clock menu more-arrow no yes

Filed under:

MANY OF WORLD'S FASTEST SITTING OUT PREFONTAINE

The world's fastest woman and formerly fastest man are approaching today's Prefontaine Classic Grand Prix in decidedly different moods.

Gwen Torrence, who hopes to win Olympic gold medals in the 100 and 200 meters in her hometown of Atlanta, is cautious. Carl Lewis, a seven-time Olympic gold medalist written off by many before this season as over the hill, has found his confidence reborn after a wind-aided 9.94-second clocking in the 100 last week in Atlanta.As the list of athletes pulling out of the competition because of minor ailments grew, Torrence, the 1992 Olympic gold medalist at 200 meters and defending world champion in the 100, said her biggest goal is to finish Sunday's 100 without injury.

"I hope to have a good race," she said. "I hope to get a better start than I did last week. And the main thing is to come out healthy."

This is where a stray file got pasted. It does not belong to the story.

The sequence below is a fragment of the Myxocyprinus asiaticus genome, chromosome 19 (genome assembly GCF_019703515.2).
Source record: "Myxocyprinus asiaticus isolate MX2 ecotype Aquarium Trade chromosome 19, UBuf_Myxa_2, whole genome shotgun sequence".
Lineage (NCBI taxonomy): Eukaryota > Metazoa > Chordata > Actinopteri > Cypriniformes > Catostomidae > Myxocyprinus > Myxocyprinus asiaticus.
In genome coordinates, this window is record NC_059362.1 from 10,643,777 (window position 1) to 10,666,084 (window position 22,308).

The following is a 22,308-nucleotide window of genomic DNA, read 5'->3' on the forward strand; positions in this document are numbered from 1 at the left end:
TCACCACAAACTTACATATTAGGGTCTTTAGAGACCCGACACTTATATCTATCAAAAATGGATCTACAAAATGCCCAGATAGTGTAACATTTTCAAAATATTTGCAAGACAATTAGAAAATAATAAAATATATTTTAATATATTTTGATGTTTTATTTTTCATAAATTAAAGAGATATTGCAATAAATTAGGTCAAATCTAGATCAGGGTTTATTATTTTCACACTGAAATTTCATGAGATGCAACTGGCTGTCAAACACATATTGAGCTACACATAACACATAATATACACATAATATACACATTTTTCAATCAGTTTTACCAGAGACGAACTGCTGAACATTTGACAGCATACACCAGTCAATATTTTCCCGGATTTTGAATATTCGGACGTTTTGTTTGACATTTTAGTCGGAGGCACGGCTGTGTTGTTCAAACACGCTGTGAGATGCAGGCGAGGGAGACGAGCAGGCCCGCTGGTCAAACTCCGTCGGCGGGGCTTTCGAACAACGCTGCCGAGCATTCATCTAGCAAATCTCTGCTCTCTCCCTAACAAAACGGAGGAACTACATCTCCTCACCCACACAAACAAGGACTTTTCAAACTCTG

Even though she was dissatisfied with the start, Torrence's time of 10.85 last week at the Atlanta Grand Prix is the fastest in the world this year.

"Last week I didn't know where I was in terms of 100," she said. "But the 10.85 shows me I'm pretty much ready."

With less than a month before the trials and just two months before the Olympic Games, athletes are trying to work hard enough and compete often enough to become competitive while avoiding injuries that could ruin everything.

Such concerns have caused Michael Johnson, Jackie Joyner-Kersee, Gail Devers, Kenny Harrison and Greg Foster to withdraw from the Prefontaine meet.

Lewis, who ran a sub-10-second 100 for the first time in five years while finishing second to Dennis Mitchell in last week's Atlanta Grand Prix, had been scheduled to run against Johnson in the 200 Sunday. But Johnson pulled out with a sore right hamstring.